Think about your font style and size. A key thing to remember when designing for mobile is that the minimum font size displayed on devices such as iPhones is 13 pixels. If you have any font sizes smaller than this in your desktop version, many mobile devices will upscale this and it could make your design look very strange. There is a way around this, which involves adding a small bit of CSS to your code which will override this occurring on the iPhone and keep your text at the font size you want.
To scroll or not to scroll?
Think about how far your users have to scroll. Scrolling on a touch-screen is much harder than with a mouse wheel. The best way to avoid unnecessary scrolling is to make sure you’re placing the information you most want users to see at the top of the email.
The other way you can keep your email shorter is to use the ‘hideonmobile’ CSS class, which can be used to hide extra spacing and even images. This will help you display the information your users need to see nearer the top of the email and keep the email relevant, without them losing interest before they’ve got to the good bit.
Where possible, use the tag ‘display:none;’ to hide extraneous elements in your mobile design. For example, social sharing links. These can often be really tricky for users to interact with on mobile (as clicking is easier than specific pixel tapping) even if they are a must- have on desktop.
Keep your single column layouts no wider than 600 pixels. It works the best for mobile devices as your copy is easier to read.
If you’re going to include things like social sharing links, or any buttons in general, try giving them a minimum area of 44 x 44 pixels. These are part of the guidelines Apple sets, and definitely worth adhering to. Fingers were not meant for tiny buttons on mobile.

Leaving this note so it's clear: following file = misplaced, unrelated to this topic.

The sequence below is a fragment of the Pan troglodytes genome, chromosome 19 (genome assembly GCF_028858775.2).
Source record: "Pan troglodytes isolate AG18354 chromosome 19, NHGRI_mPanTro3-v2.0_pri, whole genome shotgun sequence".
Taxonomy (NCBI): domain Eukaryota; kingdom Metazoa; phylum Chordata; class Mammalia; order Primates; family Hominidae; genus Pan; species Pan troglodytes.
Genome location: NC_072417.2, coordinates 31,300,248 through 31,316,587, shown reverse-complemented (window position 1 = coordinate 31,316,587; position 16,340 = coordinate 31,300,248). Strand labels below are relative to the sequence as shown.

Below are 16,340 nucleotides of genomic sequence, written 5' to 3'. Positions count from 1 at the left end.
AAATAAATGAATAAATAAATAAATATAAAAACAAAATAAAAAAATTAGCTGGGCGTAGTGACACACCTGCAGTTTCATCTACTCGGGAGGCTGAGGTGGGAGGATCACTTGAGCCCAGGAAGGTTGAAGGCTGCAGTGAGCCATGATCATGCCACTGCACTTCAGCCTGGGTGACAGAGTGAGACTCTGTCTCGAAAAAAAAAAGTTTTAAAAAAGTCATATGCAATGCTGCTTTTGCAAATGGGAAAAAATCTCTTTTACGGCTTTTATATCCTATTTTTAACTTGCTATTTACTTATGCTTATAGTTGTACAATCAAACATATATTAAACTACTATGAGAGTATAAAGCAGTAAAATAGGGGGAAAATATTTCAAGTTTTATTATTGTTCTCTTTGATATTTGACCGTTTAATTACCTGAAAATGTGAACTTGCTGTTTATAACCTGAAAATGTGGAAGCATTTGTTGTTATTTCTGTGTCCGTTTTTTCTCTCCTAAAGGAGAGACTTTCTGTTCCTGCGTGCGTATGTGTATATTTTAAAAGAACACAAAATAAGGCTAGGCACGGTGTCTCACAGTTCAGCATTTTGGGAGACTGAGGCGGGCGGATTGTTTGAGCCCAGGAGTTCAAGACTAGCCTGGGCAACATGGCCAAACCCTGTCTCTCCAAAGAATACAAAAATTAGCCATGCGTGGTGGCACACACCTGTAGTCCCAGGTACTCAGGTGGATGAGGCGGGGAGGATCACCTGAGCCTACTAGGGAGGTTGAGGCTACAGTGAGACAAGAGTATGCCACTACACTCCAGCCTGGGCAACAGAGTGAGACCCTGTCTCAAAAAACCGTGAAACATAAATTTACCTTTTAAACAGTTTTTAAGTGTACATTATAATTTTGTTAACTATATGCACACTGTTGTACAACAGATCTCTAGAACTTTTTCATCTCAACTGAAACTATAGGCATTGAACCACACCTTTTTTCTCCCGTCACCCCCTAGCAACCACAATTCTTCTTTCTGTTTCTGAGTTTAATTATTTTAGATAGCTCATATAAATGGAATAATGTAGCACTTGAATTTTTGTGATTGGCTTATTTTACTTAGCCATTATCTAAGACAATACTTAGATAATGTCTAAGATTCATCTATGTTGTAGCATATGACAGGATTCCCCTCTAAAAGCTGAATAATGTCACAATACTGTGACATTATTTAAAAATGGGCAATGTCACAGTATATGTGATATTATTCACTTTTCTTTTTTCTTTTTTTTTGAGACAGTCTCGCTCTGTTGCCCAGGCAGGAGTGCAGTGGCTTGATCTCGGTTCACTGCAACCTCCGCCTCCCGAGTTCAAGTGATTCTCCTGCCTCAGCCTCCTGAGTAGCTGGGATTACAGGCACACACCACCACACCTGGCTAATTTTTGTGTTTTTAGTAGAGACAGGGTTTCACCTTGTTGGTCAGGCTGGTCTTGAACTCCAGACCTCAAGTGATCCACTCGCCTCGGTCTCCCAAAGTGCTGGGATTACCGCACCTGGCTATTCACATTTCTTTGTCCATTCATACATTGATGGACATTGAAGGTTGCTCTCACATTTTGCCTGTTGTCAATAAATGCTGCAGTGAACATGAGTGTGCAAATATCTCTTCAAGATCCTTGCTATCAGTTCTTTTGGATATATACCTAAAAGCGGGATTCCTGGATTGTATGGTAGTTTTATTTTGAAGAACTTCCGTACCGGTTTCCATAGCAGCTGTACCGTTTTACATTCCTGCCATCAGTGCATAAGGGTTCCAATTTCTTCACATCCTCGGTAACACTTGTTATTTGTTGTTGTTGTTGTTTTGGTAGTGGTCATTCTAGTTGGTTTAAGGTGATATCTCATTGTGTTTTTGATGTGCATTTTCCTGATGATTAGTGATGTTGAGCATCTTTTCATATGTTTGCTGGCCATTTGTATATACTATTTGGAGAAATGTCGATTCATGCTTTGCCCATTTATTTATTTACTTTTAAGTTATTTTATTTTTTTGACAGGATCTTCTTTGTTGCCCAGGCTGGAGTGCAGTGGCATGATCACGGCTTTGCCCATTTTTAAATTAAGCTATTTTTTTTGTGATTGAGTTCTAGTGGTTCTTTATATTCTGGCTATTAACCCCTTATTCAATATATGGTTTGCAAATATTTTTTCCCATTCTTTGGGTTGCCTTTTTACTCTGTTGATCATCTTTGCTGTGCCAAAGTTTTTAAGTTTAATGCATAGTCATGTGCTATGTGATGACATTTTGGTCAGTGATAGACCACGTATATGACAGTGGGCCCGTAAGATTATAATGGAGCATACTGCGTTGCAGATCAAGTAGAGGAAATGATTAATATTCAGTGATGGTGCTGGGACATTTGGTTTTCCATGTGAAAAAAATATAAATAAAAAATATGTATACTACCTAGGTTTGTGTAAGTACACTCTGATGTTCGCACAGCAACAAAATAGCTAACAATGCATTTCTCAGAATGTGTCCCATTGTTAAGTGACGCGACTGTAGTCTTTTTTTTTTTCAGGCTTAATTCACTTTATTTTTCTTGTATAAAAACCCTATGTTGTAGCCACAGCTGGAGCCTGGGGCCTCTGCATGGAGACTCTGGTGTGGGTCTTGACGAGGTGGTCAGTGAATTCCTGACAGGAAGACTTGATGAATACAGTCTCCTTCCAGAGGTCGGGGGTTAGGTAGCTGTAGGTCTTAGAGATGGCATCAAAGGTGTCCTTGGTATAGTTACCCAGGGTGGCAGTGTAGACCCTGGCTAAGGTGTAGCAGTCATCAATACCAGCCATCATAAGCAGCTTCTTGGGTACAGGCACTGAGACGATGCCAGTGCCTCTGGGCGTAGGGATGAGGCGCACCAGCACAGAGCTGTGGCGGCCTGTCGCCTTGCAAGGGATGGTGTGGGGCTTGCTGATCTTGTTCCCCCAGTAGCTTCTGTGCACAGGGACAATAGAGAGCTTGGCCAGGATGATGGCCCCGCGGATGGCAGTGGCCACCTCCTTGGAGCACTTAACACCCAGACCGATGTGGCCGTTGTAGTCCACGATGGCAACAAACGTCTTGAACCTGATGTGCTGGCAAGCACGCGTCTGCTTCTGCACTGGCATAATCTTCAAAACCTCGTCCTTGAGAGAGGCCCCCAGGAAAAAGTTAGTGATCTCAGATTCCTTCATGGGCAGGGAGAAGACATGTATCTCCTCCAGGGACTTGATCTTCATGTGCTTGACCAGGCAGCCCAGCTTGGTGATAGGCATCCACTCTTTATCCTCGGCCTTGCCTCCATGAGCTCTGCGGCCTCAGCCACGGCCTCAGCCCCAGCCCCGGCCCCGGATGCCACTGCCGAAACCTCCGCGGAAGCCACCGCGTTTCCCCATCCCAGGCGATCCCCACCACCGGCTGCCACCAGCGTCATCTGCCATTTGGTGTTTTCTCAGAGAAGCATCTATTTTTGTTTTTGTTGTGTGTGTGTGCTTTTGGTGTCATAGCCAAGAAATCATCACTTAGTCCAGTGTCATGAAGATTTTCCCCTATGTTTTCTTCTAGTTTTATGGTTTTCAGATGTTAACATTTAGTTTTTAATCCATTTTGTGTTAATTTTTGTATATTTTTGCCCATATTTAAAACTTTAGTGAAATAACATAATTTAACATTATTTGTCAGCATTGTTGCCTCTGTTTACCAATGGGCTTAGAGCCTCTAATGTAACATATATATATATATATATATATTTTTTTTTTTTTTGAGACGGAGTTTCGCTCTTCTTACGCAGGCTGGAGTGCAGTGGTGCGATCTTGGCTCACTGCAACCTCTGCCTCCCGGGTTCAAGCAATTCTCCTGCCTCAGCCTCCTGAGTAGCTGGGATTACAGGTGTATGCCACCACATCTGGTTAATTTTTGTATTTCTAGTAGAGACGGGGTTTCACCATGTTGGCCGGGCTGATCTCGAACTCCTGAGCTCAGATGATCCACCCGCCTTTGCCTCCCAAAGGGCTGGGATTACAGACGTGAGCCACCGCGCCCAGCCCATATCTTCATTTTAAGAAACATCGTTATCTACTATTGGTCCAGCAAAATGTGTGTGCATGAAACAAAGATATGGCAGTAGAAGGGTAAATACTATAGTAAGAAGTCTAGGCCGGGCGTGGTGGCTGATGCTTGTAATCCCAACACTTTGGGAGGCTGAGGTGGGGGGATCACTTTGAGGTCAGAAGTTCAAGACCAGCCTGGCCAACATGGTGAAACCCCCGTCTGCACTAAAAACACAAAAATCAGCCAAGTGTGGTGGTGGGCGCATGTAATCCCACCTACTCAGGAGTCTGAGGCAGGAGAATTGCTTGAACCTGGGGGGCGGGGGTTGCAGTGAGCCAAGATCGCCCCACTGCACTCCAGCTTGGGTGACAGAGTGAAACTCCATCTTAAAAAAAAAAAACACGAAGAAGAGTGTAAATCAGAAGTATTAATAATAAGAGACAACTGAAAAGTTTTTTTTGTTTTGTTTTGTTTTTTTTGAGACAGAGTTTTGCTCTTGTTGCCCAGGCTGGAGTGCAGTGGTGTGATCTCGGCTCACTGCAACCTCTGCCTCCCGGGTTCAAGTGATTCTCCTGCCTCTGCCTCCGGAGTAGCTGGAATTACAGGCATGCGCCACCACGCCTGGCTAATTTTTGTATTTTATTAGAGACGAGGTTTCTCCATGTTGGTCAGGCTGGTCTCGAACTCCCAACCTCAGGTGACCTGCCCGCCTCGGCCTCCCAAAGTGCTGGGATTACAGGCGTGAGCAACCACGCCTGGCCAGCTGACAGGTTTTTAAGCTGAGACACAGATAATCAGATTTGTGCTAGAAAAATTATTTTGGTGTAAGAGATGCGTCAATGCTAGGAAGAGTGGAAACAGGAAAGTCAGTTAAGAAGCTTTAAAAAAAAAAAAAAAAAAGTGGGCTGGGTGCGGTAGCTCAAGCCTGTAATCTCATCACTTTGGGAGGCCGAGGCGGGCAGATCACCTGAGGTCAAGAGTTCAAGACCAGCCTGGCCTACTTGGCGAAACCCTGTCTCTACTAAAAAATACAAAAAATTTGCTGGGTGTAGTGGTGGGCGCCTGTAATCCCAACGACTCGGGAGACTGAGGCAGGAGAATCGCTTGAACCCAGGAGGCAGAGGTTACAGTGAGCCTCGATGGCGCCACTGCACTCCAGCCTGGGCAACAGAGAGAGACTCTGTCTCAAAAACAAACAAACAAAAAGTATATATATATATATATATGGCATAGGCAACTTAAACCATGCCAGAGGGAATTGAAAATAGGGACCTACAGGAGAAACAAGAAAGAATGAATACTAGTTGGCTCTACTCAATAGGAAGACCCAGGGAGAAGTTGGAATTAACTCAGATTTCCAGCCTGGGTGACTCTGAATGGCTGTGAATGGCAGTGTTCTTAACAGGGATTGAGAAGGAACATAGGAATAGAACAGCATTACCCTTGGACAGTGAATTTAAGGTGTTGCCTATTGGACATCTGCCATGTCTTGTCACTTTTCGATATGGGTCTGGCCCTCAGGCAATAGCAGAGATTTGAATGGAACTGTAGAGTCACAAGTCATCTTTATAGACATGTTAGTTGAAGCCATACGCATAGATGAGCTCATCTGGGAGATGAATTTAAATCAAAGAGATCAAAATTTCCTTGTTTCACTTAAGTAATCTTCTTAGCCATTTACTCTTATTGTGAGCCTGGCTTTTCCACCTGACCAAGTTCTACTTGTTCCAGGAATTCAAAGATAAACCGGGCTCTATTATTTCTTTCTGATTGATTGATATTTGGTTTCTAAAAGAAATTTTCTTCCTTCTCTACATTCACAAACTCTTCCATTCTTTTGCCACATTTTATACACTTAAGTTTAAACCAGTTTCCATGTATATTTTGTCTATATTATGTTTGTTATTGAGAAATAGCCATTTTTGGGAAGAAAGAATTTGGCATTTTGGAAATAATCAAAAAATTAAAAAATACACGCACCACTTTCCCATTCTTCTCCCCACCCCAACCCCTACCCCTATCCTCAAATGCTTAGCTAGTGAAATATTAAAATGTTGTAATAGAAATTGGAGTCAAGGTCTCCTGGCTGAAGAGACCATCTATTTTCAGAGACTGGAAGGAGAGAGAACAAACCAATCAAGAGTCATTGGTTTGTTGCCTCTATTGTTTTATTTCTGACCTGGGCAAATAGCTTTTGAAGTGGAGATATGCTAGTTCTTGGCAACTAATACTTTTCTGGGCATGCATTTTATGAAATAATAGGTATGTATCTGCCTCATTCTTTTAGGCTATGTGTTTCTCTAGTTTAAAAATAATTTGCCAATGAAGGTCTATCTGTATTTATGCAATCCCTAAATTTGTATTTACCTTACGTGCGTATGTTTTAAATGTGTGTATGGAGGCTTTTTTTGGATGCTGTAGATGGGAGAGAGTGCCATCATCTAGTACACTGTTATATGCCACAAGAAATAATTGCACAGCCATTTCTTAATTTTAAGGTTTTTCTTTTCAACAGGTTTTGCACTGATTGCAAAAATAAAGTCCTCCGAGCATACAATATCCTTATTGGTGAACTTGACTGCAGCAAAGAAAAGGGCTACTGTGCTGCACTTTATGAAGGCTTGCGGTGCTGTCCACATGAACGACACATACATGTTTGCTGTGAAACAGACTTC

Get creative with your images
Think about how you slice up your images. Is your entire image really something your mobile viewers need to see? You can get creative with how different parts of your images will display on mobile. For example, you may have a header which has text on the left and image on the right. You could slice the header in half and hide the right hand side on mobile. This would reduce the length of your email on mobile. Alternatively you may have a large image on desktop that you only need a part of in order to still get the same effect on mobile.
Consider every element
Make sure everything about your campaign works well on mobile. There’s no point sending a beautifully designed, mobile friendly email if the form/survey/landing page users are clicking through to isn’t also responsive. There’s nothing more frustrating as a user than clicking through to a teeny tiny form and having to do the awkward two finger zoom, and select the exact part of the form that you want to fill in, only to miss and end up with your name in the email field and your address as your first name.
A huge percentage of your audience now open their emails on mobile every day, so responsive email isn’t a ‘nice to have’ any more, it’s a must-have. Make sure you’re not missing out on one of the biggest trends email has seen in the last decade and make your emails responsive!